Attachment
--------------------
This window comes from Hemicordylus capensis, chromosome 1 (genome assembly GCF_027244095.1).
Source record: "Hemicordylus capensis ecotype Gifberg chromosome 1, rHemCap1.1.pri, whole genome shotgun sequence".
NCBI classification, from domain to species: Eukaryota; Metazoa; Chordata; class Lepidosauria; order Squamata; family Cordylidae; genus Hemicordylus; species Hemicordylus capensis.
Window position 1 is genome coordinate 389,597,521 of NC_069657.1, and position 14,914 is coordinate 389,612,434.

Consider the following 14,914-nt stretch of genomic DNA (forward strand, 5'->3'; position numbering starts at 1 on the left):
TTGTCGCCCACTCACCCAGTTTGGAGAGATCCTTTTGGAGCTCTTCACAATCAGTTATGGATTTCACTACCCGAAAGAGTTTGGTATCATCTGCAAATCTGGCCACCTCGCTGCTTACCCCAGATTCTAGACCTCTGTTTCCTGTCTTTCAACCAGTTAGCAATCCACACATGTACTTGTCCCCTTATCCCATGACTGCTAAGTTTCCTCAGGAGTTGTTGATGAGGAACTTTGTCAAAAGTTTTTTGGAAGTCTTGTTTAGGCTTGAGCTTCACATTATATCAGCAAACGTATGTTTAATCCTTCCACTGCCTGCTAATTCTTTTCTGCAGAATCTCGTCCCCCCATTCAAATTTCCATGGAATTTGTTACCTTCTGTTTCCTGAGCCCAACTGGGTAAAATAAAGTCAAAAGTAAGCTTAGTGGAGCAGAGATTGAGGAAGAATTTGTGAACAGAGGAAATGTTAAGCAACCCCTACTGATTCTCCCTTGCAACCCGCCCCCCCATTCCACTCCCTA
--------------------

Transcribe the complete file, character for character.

This window comes from Hemicordylus capensis, chromosome 1 (genome assembly GCF_027244095.1).
Source record: "Hemicordylus capensis ecotype Gifberg chromosome 1, rHemCap1.1.pri, whole genome shotgun sequence".
NCBI classification, from domain to species: Eukaryota; Metazoa; Chordata; class Lepidosauria; order Squamata; family Cordylidae; genus Hemicordylus; species Hemicordylus capensis.
Window position 1 is genome coordinate 389,597,521 of NC_069657.1, and position 14,914 is coordinate 389,612,434.

Consider the following 14,914-nt stretch of genomic DNA (forward strand, 5'->3'; position numbering starts at 1 on the left):
TTGTCGCCCACTCACCCAGTTTGGAGAGATCCTTTTGGAGCTCTTCACAATCAGTTATGGATTTCACTACCCGAAAGAGTTTGGTATCATCTGCAAATCTGGCCACCTCGCTGCTTACCCCAGATTCTAGACCTCTGTTTCCTGTCTTTCAACCAGTTAGCAATCCACACATGTACTTGTCCCCTTATCCCATGACTGCTAAGTTTCCTCAGGAGTTGTTGATGAGGAACTTTGTCAAAAGTTTTTTGGAAGTCTTGTTTAGGCTTGAGCTTCACATTATATCAGCAAACGTATGTTTAATCCTTCCACTGCCTGCTAATTCTTTTCTGCAGAATCTCGTCCCCCCATTCAAATTTCCATGGAATTTGTTACCTTCTGTTTCCTGAGCCCAACTGGGTAAAATAAAGTCAAAAGTAAGCTTAGTGGAGCAGAGATTGAGGAAGAATTTGTGAACAGAGGAAATGTTAAGCAACCCCTACTGATTCTCCCTTGCAACCCGCCCCCCCATTCCACTCCCTA